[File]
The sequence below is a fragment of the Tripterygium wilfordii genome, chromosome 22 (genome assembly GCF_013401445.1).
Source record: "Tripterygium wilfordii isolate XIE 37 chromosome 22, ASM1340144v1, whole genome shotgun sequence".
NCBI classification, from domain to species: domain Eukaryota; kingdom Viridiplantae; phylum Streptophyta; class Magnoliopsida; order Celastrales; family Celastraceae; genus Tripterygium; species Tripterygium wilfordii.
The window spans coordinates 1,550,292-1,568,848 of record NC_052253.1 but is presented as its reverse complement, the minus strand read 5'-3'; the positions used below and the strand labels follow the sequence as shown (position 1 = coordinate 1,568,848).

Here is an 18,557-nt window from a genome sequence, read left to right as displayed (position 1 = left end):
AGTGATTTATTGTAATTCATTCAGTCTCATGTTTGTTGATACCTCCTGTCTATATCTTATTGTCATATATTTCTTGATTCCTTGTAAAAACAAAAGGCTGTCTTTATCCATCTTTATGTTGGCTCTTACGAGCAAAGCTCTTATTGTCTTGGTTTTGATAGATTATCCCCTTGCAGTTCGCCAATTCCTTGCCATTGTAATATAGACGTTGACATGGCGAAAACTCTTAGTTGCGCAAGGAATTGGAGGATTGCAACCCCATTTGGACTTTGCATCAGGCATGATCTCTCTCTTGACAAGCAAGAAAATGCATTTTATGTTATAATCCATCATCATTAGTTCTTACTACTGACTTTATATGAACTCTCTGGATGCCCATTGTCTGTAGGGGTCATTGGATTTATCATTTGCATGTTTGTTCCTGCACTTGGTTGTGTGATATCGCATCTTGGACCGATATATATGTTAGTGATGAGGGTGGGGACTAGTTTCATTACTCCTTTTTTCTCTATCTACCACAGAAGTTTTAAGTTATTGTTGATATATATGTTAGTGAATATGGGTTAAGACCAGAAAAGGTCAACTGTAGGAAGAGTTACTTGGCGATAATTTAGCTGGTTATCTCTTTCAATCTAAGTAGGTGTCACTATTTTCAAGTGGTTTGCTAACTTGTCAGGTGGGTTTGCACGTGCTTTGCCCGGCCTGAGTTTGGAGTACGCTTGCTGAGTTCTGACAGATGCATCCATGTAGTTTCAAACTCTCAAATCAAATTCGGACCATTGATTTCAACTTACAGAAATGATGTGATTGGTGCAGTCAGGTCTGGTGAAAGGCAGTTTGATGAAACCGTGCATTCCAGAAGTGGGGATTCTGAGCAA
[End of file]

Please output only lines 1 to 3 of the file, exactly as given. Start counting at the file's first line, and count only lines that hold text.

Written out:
The sequence below is a fragment of the Tripterygium wilfordii genome, chromosome 22 (genome assembly GCF_013401445.1).
Source record: "Tripterygium wilfordii isolate XIE 37 chromosome 22, ASM1340144v1, whole genome shotgun sequence".
NCBI classification, from domain to species: domain Eukaryota; kingdom Viridiplantae; phylum Streptophyta; class Magnoliopsida; order Celastrales; family Celastraceae; genus Tripterygium; species Tripterygium wilfordii.